Moratiwa: Pesa storms to stardom

SHARE   |   Tuesday, 11 October 2016   |   By Ontametse Sugar
Moratiwa: Pesa storms to stardom

At just 20 years, Pesalema Eutricia Motshodi is certainly on her way to stardom.  A year ago one would have dismissed her as just another ordinary girl. She could sing but that is where it ended; in the private corners of her life where she practised. Acting was never even a consideration. Things have taken a dramatic positive turn for her.  She is now the lead actor in the musical Moratiwa that is making waves in and outside Botswana. Pesa, as she is fondly called by those around her, says she knew that she could sing from a young age in school and always created extra time to practise her singing. She attended schools in Palapye, Gaborone and Okavango International School with her parents ensuring only the best for her.  

Turning point 
She says things took quite a sore turn when she lost her 27-year-old brother whom they were very close. “My brother committed suicide, and with the guilt of not knowing why and whether I should have done something to help, I was crushed, but that made me want to be the best at anything that I had to do,” she says. Pesa concentrated in her singing and writing poems which was very therapeutic for her. She joined debating clubs in school and being very good in English, she excelled. In 2013 she took part in the Miss Earth Hour pageant and won. Though that was not something that excited her, she did the one pageant for her family because they have always believed in her and thought that she was even capable of becoming a Miss Botswana. She says she has always been athletic having represented Botswana in the under-16 basketball team.

The auditions
Before she became Moratiwa, Pesa was not doing anything but rather waiting for her IGSCSE results. She heard about the auditions and went to Limkokwing University to audition without telling her closest associates. “I didn’t think I would be picked and when I got in I sang and I still thought they did not like my singing so I was very scared. After that I went outside and I cried,” she recalls. When she got home she talked to her sister who comforted her and assured her that she would be picked. It didn’t take long for her to get a call that changed her life forever. Things moved fast and soon she was in camp for the musical which has been on-going since February 29, 2016.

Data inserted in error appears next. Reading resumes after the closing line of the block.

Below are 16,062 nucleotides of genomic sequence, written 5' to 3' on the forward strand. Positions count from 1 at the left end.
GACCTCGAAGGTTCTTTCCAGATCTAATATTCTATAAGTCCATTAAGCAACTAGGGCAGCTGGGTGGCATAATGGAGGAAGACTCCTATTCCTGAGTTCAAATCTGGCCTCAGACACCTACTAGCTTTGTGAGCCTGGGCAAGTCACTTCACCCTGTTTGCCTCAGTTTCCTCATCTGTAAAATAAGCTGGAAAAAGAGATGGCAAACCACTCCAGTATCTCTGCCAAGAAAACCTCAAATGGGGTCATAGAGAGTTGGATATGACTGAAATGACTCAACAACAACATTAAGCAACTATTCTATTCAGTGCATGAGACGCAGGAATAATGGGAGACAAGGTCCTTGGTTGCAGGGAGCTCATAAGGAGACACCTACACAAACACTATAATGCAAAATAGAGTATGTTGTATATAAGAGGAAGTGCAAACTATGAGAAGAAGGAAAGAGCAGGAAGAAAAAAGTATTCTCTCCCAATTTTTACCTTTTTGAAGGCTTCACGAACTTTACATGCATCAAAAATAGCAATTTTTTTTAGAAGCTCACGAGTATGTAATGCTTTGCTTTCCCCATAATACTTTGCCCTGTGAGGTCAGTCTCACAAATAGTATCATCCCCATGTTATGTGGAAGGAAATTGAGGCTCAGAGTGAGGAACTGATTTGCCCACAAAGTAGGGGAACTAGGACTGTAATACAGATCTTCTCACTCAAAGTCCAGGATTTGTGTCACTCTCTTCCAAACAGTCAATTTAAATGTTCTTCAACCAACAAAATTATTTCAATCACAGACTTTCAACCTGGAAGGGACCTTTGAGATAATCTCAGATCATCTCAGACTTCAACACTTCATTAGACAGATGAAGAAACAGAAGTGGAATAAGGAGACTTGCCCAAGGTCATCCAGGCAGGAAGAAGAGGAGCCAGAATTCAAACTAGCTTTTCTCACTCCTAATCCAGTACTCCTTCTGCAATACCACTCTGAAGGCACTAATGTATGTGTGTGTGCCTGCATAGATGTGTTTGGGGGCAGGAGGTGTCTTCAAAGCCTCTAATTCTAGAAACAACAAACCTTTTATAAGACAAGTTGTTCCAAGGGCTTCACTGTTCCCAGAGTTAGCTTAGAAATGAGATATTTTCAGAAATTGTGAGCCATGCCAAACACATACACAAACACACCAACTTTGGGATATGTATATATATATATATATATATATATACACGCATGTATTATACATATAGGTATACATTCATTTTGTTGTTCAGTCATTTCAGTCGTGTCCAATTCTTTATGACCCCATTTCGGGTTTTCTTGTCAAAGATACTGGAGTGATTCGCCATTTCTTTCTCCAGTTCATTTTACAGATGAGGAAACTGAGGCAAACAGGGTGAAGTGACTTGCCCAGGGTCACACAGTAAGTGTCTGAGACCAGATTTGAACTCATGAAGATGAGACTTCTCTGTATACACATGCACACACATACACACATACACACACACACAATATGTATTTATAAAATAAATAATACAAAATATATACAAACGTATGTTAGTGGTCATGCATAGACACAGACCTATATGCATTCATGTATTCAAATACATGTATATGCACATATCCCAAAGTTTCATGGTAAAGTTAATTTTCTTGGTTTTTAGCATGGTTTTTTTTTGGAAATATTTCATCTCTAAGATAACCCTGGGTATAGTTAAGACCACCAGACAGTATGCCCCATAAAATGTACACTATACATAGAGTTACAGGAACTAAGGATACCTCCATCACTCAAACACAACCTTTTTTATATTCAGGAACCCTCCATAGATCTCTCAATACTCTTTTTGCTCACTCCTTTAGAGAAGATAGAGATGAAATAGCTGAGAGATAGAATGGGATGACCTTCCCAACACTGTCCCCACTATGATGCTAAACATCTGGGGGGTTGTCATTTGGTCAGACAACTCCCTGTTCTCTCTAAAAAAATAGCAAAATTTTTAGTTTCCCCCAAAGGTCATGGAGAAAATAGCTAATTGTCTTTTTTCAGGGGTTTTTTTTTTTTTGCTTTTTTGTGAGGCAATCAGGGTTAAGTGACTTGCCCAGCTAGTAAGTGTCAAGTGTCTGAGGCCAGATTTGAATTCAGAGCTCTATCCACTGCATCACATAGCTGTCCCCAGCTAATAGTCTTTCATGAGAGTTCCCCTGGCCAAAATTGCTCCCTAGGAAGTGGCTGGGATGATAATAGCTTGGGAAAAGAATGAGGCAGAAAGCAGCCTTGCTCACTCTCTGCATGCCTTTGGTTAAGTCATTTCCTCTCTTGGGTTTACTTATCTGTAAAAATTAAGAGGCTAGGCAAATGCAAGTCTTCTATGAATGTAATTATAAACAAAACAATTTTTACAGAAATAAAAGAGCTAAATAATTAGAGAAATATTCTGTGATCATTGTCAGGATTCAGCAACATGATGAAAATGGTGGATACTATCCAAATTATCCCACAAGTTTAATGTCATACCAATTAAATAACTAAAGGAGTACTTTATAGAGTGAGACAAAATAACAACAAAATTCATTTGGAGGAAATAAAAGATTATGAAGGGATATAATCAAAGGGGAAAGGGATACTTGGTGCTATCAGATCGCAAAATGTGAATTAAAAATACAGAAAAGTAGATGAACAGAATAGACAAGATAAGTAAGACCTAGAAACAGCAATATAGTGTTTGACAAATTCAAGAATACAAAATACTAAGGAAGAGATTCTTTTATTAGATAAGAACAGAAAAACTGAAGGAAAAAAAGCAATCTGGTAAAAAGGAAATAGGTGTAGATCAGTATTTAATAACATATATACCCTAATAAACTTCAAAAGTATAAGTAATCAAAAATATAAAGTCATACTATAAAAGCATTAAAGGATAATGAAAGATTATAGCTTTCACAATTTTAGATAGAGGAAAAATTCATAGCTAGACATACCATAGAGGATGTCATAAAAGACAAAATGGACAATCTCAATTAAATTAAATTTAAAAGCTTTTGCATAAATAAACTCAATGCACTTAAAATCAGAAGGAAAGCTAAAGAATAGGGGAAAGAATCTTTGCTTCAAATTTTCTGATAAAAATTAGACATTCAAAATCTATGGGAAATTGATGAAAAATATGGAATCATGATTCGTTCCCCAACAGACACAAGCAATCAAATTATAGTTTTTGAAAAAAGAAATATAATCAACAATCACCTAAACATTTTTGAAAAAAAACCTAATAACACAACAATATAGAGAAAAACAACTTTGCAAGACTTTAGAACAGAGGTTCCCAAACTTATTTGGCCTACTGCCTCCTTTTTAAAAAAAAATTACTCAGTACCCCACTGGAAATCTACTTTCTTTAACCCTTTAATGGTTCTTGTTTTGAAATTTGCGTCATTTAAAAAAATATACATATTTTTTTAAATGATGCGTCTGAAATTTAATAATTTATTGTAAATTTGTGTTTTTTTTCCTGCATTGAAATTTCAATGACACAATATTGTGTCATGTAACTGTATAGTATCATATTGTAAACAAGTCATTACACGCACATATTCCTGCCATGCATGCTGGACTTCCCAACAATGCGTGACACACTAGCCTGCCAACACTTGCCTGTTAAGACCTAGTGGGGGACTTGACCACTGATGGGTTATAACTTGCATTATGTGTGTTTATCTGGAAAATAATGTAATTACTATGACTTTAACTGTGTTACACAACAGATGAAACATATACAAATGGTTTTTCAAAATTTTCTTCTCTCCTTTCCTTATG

Soprano queen
In the beginning the musical director Socca Moruakgomo made her sing turner but she asked to be put in soprano and she had to prove that she can indeed do it. “That was when they could tell that I can sing and with Sugie Fisher in soprano I knew I had to work as hard if I ever wanted to see myself singing soprano,” she says. In her quest of going to the top, Pesa began following Sugie wherever she went even to the shower where she usually sang. Soon she was elevated to the assistant soprano singer which presented her with the opportunity of leading when Sugie was not there. No one guessed that she was being groomed for the ultimate leading role. That was so because no one knew her acting capabilities; not even herself.  Surprisingly when the main characters were picked, she did not have any part. Her ascendance began after they were tasked to write songs. That excited her a lot and that saw her finishing before anyone else.  One of hers songs for the play is – ‘Aye Aforika’. 

Ambitious ‘Jolie’
Her ambitions grew as she believed she could adequately deliver as the lead actor. “By this time everyone could tell what I was aiming for, and I even started calling myself Angelina Jolie. They used to make fun of me because I did not have experience,” she declares.   But it was not always easy. In some days she would even pack her bags in readiness to go back home.  Then came her lucky day; she was from the blue told to try her skill at acting the Moratiwa part. She had to transform from being the soft Pesa to the brave Moratiwa in order to be able to tell the story very well. “I had to lead in everything that I did. The character taught me so many things and I still have a lot to learn,” she says. She believes that their project can be a legacy that Botswana can hold dear as they have already gotten international bookings. She thanks her mother Mpotseng and everyone who supported and nurtured her passion and dream.